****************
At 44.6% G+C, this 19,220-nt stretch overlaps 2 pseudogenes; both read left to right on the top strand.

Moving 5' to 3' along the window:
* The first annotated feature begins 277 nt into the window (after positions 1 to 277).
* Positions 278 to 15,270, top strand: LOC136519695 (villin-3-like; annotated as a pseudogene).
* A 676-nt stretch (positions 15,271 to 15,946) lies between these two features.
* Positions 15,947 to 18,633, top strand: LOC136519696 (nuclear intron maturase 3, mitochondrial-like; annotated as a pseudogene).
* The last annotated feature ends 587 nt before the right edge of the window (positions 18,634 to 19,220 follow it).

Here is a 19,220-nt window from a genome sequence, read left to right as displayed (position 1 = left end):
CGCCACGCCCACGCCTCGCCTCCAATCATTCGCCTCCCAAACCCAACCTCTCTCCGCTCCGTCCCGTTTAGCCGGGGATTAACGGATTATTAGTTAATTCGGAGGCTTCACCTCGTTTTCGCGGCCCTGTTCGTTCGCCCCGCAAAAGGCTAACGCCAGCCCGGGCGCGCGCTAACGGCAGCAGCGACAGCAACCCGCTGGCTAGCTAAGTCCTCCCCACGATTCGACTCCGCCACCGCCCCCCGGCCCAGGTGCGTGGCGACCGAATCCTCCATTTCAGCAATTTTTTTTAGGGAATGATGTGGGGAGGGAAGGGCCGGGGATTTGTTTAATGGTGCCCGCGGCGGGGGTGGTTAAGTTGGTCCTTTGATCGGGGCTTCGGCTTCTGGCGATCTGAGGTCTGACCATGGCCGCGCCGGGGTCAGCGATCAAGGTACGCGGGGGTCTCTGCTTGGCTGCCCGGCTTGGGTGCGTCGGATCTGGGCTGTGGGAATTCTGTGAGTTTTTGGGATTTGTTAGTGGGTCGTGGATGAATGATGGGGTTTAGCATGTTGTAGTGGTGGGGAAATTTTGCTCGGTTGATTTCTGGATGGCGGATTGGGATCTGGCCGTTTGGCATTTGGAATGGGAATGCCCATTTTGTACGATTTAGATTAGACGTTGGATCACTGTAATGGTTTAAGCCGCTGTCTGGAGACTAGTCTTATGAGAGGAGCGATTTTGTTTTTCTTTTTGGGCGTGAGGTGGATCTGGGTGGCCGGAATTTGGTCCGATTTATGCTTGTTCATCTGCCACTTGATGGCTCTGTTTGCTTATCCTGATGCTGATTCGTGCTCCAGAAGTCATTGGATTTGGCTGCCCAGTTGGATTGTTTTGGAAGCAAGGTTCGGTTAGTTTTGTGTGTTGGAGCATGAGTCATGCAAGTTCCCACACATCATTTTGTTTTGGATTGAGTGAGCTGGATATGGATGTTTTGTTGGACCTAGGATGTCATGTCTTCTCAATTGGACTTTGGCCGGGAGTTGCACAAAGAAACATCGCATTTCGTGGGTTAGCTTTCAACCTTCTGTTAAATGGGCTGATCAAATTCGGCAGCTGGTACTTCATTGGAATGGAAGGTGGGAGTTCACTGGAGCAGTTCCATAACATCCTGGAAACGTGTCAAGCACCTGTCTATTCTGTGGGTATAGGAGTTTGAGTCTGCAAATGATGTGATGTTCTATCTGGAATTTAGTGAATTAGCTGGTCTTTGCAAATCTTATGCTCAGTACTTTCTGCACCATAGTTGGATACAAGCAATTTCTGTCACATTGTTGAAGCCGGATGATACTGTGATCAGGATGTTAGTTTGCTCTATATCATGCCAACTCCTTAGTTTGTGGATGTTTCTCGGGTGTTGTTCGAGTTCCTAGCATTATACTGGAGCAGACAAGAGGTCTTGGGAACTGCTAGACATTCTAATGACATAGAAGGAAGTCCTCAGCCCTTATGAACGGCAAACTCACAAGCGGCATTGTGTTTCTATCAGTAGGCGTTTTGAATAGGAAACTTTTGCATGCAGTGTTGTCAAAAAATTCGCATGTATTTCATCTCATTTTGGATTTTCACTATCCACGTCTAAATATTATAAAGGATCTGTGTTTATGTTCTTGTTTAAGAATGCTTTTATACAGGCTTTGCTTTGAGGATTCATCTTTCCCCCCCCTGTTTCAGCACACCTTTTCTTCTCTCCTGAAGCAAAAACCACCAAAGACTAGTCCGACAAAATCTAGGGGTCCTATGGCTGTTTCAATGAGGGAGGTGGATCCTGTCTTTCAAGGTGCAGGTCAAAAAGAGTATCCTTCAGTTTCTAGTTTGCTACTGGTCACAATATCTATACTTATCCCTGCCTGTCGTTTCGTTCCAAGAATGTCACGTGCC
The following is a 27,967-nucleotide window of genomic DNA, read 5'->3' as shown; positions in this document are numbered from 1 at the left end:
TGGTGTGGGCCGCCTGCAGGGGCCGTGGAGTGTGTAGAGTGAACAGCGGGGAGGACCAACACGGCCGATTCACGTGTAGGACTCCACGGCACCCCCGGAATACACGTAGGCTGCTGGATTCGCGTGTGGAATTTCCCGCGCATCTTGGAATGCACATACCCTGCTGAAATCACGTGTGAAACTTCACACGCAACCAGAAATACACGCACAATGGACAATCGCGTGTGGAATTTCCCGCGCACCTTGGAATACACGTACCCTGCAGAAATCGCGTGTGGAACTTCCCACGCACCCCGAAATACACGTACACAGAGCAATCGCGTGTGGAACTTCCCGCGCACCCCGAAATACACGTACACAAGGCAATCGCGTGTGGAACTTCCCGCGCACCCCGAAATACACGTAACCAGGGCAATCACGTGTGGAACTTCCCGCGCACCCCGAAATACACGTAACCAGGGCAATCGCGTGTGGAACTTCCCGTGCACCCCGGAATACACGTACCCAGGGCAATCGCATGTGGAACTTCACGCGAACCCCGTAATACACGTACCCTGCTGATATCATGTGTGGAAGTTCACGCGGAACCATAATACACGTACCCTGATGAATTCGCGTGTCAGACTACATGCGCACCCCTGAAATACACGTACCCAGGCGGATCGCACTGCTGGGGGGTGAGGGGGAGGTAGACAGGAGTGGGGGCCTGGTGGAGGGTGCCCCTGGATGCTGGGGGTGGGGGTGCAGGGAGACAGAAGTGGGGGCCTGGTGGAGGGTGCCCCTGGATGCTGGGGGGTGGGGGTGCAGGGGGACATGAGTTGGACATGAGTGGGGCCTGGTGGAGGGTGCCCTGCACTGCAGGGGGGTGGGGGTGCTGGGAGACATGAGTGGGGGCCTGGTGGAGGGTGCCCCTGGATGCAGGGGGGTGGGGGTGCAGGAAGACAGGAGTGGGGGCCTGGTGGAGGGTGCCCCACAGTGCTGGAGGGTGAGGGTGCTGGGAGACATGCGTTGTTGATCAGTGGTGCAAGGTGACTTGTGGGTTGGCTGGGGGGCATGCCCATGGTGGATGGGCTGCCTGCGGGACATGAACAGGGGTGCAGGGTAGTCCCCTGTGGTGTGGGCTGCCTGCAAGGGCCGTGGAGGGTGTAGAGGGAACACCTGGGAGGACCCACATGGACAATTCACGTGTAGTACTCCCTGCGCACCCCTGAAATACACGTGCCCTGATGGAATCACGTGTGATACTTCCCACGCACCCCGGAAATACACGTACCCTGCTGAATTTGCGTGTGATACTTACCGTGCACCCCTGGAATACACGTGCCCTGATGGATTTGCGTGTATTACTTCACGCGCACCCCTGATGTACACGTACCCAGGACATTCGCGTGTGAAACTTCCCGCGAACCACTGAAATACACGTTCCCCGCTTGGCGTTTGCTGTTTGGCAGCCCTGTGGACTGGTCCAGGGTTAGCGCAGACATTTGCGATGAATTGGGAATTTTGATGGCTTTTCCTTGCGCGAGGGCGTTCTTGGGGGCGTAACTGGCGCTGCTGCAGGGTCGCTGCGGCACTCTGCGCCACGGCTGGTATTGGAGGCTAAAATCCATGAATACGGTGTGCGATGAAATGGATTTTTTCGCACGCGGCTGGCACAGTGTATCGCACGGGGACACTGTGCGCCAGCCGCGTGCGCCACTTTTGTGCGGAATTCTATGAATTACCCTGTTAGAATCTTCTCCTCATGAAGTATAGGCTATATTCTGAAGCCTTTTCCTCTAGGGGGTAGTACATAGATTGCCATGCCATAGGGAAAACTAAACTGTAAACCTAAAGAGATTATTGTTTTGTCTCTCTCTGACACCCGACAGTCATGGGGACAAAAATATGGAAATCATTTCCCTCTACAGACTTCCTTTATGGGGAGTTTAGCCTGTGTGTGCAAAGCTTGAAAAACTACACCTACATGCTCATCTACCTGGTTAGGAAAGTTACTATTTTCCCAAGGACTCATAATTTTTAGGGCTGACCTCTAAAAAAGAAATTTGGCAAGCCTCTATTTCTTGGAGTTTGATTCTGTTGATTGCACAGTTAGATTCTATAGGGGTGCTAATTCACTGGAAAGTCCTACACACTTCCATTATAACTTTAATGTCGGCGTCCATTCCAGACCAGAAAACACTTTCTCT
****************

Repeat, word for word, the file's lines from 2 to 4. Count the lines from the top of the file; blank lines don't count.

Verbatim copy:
Moving 5' to 3' along the window:
* The first annotated feature begins 277 nt into the window (after positions 1 to 277).
* Positions 278 to 15,270, top strand: LOC136519695 (villin-3-like; annotated as a pseudogene).